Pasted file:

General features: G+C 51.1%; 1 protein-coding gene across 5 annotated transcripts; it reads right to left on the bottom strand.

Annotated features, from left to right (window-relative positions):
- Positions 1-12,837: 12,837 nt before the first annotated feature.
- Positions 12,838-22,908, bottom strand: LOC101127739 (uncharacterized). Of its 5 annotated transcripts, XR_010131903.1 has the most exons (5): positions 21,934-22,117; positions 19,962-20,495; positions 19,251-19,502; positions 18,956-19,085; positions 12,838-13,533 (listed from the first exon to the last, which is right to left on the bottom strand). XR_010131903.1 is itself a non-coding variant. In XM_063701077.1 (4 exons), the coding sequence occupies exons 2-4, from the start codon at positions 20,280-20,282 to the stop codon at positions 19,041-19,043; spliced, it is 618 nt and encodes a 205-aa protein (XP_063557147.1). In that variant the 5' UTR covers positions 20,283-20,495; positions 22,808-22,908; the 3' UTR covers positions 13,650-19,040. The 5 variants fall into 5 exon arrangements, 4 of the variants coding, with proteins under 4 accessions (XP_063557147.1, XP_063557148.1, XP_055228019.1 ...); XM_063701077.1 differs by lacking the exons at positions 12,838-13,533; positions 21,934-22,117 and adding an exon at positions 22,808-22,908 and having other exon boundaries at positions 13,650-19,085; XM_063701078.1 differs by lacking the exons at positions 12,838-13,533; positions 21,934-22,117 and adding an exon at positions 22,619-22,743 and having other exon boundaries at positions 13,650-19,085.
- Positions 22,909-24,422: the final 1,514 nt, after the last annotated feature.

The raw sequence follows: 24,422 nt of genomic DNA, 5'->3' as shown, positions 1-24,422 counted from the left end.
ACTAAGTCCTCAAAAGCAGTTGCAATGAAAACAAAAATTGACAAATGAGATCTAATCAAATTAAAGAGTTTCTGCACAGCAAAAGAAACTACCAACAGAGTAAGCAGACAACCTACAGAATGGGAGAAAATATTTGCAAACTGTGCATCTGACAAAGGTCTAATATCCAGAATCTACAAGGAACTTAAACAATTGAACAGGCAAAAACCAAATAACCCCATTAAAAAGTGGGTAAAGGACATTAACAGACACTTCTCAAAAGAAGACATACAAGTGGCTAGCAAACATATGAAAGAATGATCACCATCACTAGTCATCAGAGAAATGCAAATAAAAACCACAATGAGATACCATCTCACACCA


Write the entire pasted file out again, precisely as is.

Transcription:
General features: G+C 51.1%; 1 protein-coding gene across 5 annotated transcripts; it reads right to left on the bottom strand.

Annotated features, from left to right (window-relative positions):
- Positions 1-12,837: 12,837 nt before the first annotated feature.
- Positions 12,838-22,908, bottom strand: LOC101127739 (uncharacterized). Of its 5 annotated transcripts, XR_010131903.1 has the most exons (5): positions 21,934-22,117; positions 19,962-20,495; positions 19,251-19,502; positions 18,956-19,085; positions 12,838-13,533 (listed from the first exon to the last, which is right to left on the bottom strand). XR_010131903.1 is itself a non-coding variant. In XM_063701077.1 (4 exons), the coding sequence occupies exons 2-4, from the start codon at positions 20,280-20,282 to the stop codon at positions 19,041-19,043; spliced, it is 618 nt and encodes a 205-aa protein (XP_063557147.1). In that variant the 5' UTR covers positions 20,283-20,495; positions 22,808-22,908; the 3' UTR covers positions 13,650-19,040. The 5 variants fall into 5 exon arrangements, 4 of the variants coding, with proteins under 4 accessions (XP_063557147.1, XP_063557148.1, XP_055228019.1 ...); XM_063701077.1 differs by lacking the exons at positions 12,838-13,533; positions 21,934-22,117 and adding an exon at positions 22,808-22,908 and having other exon boundaries at positions 13,650-19,085; XM_063701078.1 differs by lacking the exons at positions 12,838-13,533; positions 21,934-22,117 and adding an exon at positions 22,619-22,743 and having other exon boundaries at positions 13,650-19,085.
- Positions 22,909-24,422: the final 1,514 nt, after the last annotated feature.

The raw sequence follows: 24,422 nt of genomic DNA, 5'->3' as shown, positions 1-24,422 counted from the left end.
ACTAAGTCCTCAAAAGCAGTTGCAATGAAAACAAAAATTGACAAATGAGATCTAATCAAATTAAAGAGTTTCTGCACAGCAAAAGAAACTACCAACAGAGTAAGCAGACAACCTACAGAATGGGAGAAAATATTTGCAAACTGTGCATCTGACAAAGGTCTAATATCCAGAATCTACAAGGAACTTAAACAATTGAACAGGCAAAAACCAAATAACCCCATTAAAAAGTGGGTAAAGGACATTAACAGACACTTCTCAAAAGAAGACATACAAGTGGCTAGCAAACATATGAAAGAATGATCACCATCACTAGTCATCAGAGAAATGCAAATAAAAACCACAATGAGATACCATCTCACACCA